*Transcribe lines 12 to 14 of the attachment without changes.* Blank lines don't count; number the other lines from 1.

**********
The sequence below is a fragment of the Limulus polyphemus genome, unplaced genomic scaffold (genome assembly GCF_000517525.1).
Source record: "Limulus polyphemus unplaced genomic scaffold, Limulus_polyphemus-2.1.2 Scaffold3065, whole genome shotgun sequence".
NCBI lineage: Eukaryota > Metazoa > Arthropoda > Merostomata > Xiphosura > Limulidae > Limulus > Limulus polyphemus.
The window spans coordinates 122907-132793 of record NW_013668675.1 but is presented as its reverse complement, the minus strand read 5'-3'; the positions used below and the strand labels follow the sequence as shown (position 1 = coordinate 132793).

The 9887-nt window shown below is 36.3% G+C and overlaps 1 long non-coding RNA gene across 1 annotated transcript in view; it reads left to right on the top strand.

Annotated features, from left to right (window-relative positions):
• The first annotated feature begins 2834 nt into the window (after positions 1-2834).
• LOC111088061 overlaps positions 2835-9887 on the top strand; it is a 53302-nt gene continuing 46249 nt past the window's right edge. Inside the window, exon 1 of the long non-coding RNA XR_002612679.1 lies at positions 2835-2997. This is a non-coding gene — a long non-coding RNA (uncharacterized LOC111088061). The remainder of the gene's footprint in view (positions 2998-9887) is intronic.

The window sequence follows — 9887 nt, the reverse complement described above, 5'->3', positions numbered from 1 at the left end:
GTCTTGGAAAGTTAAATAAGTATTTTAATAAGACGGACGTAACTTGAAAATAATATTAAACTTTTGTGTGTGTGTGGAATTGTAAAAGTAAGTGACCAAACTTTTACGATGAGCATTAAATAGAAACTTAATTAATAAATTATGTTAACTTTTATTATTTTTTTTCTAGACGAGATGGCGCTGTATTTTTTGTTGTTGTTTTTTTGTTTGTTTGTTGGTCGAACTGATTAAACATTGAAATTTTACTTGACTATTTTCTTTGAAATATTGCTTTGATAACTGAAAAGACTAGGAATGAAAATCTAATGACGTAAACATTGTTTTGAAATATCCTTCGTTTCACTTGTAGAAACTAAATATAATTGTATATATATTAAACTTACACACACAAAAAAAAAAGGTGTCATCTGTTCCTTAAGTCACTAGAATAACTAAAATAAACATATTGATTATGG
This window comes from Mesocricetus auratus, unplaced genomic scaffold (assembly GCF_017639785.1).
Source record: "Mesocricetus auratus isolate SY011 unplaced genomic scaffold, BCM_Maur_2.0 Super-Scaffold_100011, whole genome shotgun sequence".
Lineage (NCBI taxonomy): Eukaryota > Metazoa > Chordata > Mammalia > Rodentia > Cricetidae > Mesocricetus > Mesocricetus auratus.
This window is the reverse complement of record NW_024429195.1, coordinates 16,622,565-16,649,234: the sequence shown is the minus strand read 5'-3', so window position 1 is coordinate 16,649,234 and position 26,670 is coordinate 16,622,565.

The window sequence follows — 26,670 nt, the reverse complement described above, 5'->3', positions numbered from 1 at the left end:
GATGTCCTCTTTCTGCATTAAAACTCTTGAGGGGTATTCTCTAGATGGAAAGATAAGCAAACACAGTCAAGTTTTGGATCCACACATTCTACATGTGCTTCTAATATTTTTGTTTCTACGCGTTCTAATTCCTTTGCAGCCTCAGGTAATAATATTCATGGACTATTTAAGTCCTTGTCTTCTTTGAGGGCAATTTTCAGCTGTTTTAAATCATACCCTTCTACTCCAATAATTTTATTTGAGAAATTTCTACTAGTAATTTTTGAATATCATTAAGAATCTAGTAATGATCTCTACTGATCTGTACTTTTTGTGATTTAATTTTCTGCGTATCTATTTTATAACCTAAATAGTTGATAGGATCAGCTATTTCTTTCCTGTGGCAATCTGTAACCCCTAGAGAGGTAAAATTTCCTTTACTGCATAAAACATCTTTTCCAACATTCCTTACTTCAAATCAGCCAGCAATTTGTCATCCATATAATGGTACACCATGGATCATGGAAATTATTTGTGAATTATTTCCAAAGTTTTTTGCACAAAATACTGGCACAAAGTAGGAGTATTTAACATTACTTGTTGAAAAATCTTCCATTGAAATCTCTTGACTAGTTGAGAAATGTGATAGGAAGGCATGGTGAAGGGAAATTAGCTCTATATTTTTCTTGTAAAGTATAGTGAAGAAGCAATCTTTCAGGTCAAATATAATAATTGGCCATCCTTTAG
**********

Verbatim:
Source record: "Mesocricetus auratus isolate SY011 unplaced genomic scaffold, BCM_Maur_2.0 Super-Scaffold_100011, whole genome shotgun sequence".
Lineage (NCBI taxonomy): Eukaryota > Metazoa > Chordata > Mammalia > Rodentia > Cricetidae > Mesocricetus > Mesocricetus auratus.
This window is the reverse complement of record NW_024429195.1, coordinates 16,622,565-16,649,234: the sequence shown is the minus strand read 5'-3', so window position 1 is coordinate 16,649,234 and position 26,670 is coordinate 16,622,565.